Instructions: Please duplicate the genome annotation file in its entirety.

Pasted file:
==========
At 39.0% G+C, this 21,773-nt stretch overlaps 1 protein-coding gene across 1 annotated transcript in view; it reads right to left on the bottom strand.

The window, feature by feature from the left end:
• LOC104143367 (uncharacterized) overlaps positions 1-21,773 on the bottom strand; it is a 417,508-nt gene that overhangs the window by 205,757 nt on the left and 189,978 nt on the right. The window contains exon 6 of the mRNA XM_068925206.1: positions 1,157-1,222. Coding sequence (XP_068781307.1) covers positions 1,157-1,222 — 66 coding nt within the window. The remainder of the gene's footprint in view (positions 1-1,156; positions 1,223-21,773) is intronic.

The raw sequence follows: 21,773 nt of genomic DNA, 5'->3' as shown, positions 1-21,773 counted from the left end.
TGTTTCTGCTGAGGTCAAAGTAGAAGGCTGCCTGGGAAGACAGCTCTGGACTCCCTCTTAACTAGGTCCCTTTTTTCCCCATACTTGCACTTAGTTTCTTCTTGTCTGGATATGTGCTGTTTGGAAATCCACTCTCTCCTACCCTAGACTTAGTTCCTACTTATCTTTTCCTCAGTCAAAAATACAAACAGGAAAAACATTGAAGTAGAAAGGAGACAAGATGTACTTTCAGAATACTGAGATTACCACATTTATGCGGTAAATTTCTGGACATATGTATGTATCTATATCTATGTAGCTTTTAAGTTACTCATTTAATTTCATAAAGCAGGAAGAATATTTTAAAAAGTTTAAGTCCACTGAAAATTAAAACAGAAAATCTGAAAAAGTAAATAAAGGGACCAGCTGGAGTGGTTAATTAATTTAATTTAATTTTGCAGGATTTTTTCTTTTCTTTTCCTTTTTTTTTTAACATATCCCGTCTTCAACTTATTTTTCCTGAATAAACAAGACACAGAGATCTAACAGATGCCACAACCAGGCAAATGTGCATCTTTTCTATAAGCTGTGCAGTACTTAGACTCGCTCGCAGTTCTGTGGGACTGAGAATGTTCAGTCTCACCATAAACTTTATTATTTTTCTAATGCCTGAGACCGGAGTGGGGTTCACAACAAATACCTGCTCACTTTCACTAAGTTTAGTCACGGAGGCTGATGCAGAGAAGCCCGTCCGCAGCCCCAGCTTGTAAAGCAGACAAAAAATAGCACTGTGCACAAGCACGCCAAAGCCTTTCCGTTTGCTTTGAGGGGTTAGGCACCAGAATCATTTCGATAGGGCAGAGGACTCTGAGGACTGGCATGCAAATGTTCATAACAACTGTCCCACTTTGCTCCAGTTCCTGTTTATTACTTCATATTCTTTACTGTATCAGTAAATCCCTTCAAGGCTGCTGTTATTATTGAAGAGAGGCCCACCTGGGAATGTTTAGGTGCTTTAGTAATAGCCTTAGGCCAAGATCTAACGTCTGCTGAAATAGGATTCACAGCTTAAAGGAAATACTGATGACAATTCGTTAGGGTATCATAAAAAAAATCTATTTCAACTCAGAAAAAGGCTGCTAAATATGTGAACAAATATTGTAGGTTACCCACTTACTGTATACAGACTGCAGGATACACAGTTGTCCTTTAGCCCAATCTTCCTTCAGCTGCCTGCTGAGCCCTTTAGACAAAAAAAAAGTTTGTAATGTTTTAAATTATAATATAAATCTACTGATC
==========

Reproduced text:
At 39.0% G+C, this 21,773-nt stretch overlaps 1 protein-coding gene across 1 annotated transcript in view; it reads right to left on the bottom strand.

The window, feature by feature from the left end:
• LOC104143367 (uncharacterized) overlaps positions 1-21,773 on the bottom strand; it is a 417,508-nt gene that overhangs the window by 205,757 nt on the left and 189,978 nt on the right. The window contains exon 6 of the mRNA XM_068925206.1: positions 1,157-1,222. Coding sequence (XP_068781307.1) covers positions 1,157-1,222 — 66 coding nt within the window. The remainder of the gene's footprint in view (positions 1-1,156; positions 1,223-21,773) is intronic.

The raw sequence follows: 21,773 nt of genomic DNA, 5'->3' as shown, positions 1-21,773 counted from the left end.
TGTTTCTGCTGAGGTCAAAGTAGAAGGCTGCCTGGGAAGACAGCTCTGGACTCCCTCTTAACTAGGTCCCTTTTTTCCCCATACTTGCACTTAGTTTCTTCTTGTCTGGATATGTGCTGTTTGGAAATCCACTCTCTCCTACCCTAGACTTAGTTCCTACTTATCTTTTCCTCAGTCAAAAATACAAACAGGAAAAACATTGAAGTAGAAAGGAGACAAGATGTACTTTCAGAATACTGAGATTACCACATTTATGCGGTAAATTTCTGGACATATGTATGTATCTATATCTATGTAGCTTTTAAGTTACTCATTTAATTTCATAAAGCAGGAAGAATATTTTAAAAAGTTTAAGTCCACTGAAAATTAAAACAGAAAATCTGAAAAAGTAAATAAAGGGACCAGCTGGAGTGGTTAATTAATTTAATTTAATTTTGCAGGATTTTTTCTTTTCTTTTCCTTTTTTTTTTAACATATCCCGTCTTCAACTTATTTTTCCTGAATAAACAAGACACAGAGATCTAACAGATGCCACAACCAGGCAAATGTGCATCTTTTCTATAAGCTGTGCAGTACTTAGACTCGCTCGCAGTTCTGTGGGACTGAGAATGTTCAGTCTCACCATAAACTTTATTATTTTTCTAATGCCTGAGACCGGAGTGGGGTTCACAACAAATACCTGCTCACTTTCACTAAGTTTAGTCACGGAGGCTGATGCAGAGAAGCCCGTCCGCAGCCCCAGCTTGTAAAGCAGACAAAAAATAGCACTGTGCACAAGCACGCCAAAGCCTTTCCGTTTGCTTTGAGGGGTTAGGCACCAGAATCATTTCGATAGGGCAGAGGACTCTGAGGACTGGCATGCAAATGTTCATAACAACTGTCCCACTTTGCTCCAGTTCCTGTTTATTACTTCATATTCTTTACTGTATCAGTAAATCCCTTCAAGGCTGCTGTTATTATTGAAGAGAGGCCCACCTGGGAATGTTTAGGTGCTTTAGTAATAGCCTTAGGCCAAGATCTAACGTCTGCTGAAATAGGATTCACAGCTTAAAGGAAATACTGATGACAATTCGTTAGGGTATCATAAAAAAAATCTATTTCAACTCAGAAAAAGGCTGCTAAATATGTGAACAAATATTGTAGGTTACCCACTTACTGTATACAGACTGCAGGATACACAGTTGTCCTTTAGCCCAATCTTCCTTCAGCTGCCTGCTGAGCCCTTTAGACAAAAAAAAAGTTTGTAATGTTTTAAATTATAATATAAATCTACTGATC